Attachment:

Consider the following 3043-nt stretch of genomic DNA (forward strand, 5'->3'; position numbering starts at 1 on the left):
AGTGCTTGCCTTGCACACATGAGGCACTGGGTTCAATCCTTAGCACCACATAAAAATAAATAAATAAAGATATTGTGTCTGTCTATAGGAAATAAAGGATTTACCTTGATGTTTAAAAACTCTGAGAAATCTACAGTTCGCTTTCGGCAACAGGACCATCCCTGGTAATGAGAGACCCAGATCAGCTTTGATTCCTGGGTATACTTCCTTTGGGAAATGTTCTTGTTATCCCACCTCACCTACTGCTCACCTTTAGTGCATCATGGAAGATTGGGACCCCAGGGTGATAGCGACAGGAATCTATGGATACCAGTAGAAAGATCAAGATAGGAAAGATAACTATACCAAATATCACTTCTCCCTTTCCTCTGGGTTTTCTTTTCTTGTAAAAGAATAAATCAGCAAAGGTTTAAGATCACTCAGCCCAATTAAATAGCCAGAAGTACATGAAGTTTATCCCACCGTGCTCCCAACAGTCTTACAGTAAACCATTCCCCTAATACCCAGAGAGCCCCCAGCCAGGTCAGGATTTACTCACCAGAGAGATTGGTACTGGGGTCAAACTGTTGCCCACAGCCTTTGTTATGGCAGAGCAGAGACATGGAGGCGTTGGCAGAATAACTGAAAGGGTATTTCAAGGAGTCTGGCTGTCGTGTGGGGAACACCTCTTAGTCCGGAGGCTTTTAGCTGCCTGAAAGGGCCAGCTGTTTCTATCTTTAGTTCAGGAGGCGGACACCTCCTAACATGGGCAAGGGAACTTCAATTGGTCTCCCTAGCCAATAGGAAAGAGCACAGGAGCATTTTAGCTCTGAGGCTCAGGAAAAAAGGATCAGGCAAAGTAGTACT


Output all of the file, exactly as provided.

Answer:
Consider the following 3043-nt stretch of genomic DNA (forward strand, 5'->3'; position numbering starts at 1 on the left):
AGTGCTTGCCTTGCACACATGAGGCACTGGGTTCAATCCTTAGCACCACATAAAAATAAATAAATAAAGATATTGTGTCTGTCTATAGGAAATAAAGGATTTACCTTGATGTTTAAAAACTCTGAGAAATCTACAGTTCGCTTTCGGCAACAGGACCATCCCTGGTAATGAGAGACCCAGATCAGCTTTGATTCCTGGGTATACTTCCTTTGGGAAATGTTCTTGTTATCCCACCTCACCTACTGCTCACCTTTAGTGCATCATGGAAGATTGGGACCCCAGGGTGATAGCGACAGGAATCTATGGATACCAGTAGAAAGATCAAGATAGGAAAGATAACTATACCAAATATCACTTCTCCCTTTCCTCTGGGTTTTCTTTTCTTGTAAAAGAATAAATCAGCAAAGGTTTAAGATCACTCAGCCCAATTAAATAGCCAGAAGTACATGAAGTTTATCCCACCGTGCTCCCAACAGTCTTACAGTAAACCATTCCCCTAATACCCAGAGAGCCCCCAGCCAGGTCAGGATTTACTCACCAGAGAGATTGGTACTGGGGTCAAACTGTTGCCCACAGCCTTTGTTATGGCAGAGCAGAGACATGGAGGCGTTGGCAGAATAACTGAAAGGGTATTTCAAGGAGTCTGGCTGTCGTGTGGGGAACACCTCTTAGTCCGGAGGCTTTTAGCTGCCTGAAAGGGCCAGCTGTTTCTATCTTTAGTTCAGGAGGCGGACACCTCCTAACATGGGCAAGGGAACTTCAATTGGTCTCCCTAGCCAATAGGAAAGAGCACAGGAGCATTTTAGCTCTGAGGCTCAGGAAAAAAGGATCAGGCAAAGTAGTACT